CHICAGO -- Finally, there were home runs. There was even a four-run inning. Let's see, what else was different for the Royals?
Oh yes, a victory. And that arrived emphatically, 7-1, over the Chicago White Sox on Tuesday night as Mike Moustakas blasted two homers with 20,428 fans at U.S. Cellular Field.
It had been a bleak period for the Royals. They not only had lost four straight games since the All-Star break, but they'd also scored just one run in their last 24 innings.
"It's a big relief," manager Ned Yost said. "We needed to do it, coming back off the All-Star break. I really feel like we're a really good second-half team and, saying that, we go 0-4 in the first four games of the second half. So it was big to get a win and we've got to move forward."
The Royals had not hit a home run since way back on July 10 when, by the way, they were crushed by the Tigers, 16-4. Billy Butler and Eric Hosmer each hit one out, but they'd gone seven games without one since.
Then, Moustakas cranked up on a 3-2 pitch from White Sox right-hander Scott Carroll to start the second inning. The ball soared into the right-field seats.
Moose was just warming up. He ripped a single in the third inning and sent center fielder Adam Eaton racing to the center-field wall to catch his long drive in the sixth.
And, in the eighth inning after Alex Gordon walked, Moustakas came up against left-hander Eric Surkamp and drove another ball into the right-field stands. That gave him 12 homers, the team high.
"Almost three homers and the one single that he hit was absolutely scalded," Yost said happily.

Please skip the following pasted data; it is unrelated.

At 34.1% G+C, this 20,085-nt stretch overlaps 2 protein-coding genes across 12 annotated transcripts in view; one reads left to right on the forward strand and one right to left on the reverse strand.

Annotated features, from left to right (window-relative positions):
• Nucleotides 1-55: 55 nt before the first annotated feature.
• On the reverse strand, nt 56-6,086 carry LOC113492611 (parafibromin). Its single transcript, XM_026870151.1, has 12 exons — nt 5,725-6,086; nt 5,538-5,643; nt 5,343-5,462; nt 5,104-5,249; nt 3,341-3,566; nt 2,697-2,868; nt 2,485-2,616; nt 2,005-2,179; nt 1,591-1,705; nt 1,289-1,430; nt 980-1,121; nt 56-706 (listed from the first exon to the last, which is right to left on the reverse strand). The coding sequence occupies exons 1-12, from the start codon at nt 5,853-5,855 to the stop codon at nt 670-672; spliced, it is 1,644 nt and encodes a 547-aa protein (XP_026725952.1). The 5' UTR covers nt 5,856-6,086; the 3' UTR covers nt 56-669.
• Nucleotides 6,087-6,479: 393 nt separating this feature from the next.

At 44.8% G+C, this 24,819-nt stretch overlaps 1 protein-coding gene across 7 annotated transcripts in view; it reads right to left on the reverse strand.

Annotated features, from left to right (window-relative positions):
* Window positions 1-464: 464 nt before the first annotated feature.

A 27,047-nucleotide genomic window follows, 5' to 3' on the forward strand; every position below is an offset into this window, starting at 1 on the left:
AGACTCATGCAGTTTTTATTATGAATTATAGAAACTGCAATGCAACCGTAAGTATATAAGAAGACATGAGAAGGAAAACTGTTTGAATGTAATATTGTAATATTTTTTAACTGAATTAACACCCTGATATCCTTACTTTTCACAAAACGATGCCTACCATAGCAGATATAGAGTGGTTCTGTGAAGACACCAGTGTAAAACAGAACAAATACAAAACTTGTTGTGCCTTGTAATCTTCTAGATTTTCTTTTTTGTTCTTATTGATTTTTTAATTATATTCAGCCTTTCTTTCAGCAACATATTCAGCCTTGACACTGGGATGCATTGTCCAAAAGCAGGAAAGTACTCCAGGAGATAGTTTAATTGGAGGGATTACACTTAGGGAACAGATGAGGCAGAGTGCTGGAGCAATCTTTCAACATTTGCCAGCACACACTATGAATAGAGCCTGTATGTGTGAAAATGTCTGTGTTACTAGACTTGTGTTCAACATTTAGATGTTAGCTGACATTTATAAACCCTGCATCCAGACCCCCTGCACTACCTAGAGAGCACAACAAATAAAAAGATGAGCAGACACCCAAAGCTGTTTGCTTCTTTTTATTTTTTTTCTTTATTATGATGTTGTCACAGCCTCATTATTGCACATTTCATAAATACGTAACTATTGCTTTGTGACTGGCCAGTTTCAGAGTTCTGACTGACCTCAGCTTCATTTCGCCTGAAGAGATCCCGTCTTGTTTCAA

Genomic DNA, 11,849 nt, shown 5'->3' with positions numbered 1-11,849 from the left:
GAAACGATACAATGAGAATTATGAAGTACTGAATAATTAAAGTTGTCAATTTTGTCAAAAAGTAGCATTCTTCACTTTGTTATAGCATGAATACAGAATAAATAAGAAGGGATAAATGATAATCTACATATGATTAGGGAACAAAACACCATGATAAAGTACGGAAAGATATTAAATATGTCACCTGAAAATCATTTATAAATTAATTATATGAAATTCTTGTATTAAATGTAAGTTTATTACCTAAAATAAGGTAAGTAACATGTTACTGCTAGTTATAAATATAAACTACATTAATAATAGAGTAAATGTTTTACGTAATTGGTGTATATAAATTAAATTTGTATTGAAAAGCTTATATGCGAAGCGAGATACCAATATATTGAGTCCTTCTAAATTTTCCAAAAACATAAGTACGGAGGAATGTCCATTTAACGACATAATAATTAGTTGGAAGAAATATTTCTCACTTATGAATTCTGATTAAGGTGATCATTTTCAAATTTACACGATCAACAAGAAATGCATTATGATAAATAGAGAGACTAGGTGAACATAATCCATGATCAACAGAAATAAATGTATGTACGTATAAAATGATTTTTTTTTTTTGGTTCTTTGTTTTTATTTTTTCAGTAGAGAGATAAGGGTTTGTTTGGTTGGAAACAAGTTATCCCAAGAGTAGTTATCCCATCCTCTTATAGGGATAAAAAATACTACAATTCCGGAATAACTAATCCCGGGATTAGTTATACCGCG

The White Sox got a home run of their own as Adam Dunn led off their fourth with a blast to left field off left-hander Bruce Chen. That made it 1-1.
Then, of all things, the Royals conjured up a four-run sixth inning that sent Carroll packing.
Butler started it with a double off the right-center field wall and he scored as Raul Ibanez pulled a double into the right-field corner. Alcides Escobar's bunt rolled for a single and Nori Aoki walked, ball four being a passed ball that let Ibanez scoot home.
Carroll was excused in favor of Javy Guerra, who fielded Jarrod Dyson's bunt down the third-base line and threw the ball past first base. Escobar scored on the error and then Aoki trotted home on Omar Infante's sacrifice fly to right and it was 5-1.
Chen pitched five innings, allowing only the homer, and got the victory. It was the 82nd of his career, tying Chen with Yankees legend Mariano Rivera for the most wins by a Panamanian-born pitcher.
"He softens it up," White Sox manager Robin Ventura said of Chen. "Guys that can move it around, manipulate it in a way, cutting it in, running it away, making it really soft. He's never really in the middle of the plate. He's always all over the place. He's just deceptive for either side."
It was a steamy 86 degrees and Chen was feeling it. On his 89th pitch, Conor Gillaspie drilled a liner right at shortstop Escobar, who doubled off Alexei Ramirez at second base.
"For him to get Gillaspie to hit into the line-drive double play … was huge to get him through the fifth inning because he was gassed," Yost said.
Kelvin Herrera added two shutout innings and Wade Davis worked a scoreless eighth. Closer Greg Holland, who had not pitched since appearing in the All-Star Game, finished up with a one-hit ninth inning.
The Royals finished with 14 hits including two each by Dyson, Gordon, Ibanez and Aoki and, of course, Moustakas' three.
And, yes, Moustakas was very aware that the White Sox were celebrating Greek Heritage Night.
"I was telling everybody it was my day," he said.
Dick Kaegel is a reporter for MLB.com. This story was not subject to the approval of Major League Baseball or its clubs.